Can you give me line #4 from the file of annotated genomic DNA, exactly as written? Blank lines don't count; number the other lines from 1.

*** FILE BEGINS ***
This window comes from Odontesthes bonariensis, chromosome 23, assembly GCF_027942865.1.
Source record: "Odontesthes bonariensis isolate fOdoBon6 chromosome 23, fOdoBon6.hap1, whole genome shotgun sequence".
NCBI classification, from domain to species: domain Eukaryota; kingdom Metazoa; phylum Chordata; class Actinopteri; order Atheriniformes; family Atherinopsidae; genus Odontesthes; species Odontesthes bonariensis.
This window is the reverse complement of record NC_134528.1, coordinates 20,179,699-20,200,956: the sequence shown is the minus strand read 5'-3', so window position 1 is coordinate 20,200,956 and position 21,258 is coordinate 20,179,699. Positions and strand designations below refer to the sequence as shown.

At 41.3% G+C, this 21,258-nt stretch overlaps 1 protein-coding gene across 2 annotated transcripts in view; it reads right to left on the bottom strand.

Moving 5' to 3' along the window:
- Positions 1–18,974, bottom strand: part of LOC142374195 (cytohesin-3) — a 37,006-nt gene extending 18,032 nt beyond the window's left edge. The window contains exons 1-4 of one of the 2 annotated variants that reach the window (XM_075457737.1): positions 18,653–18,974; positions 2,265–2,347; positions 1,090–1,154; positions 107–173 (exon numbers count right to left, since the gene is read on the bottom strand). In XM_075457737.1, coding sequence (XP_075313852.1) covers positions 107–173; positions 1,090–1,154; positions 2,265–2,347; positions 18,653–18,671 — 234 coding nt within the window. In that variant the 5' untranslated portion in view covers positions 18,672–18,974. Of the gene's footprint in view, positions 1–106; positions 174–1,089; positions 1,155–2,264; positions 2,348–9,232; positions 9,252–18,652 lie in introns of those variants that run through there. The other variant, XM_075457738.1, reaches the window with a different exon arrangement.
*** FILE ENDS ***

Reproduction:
This window is the reverse complement of record NC_134528.1, coordinates 20,179,699-20,200,956: the sequence shown is the minus strand read 5'-3', so window position 1 is coordinate 20,200,956 and position 21,258 is coordinate 20,179,699. Positions and strand designations below refer to the sequence as shown.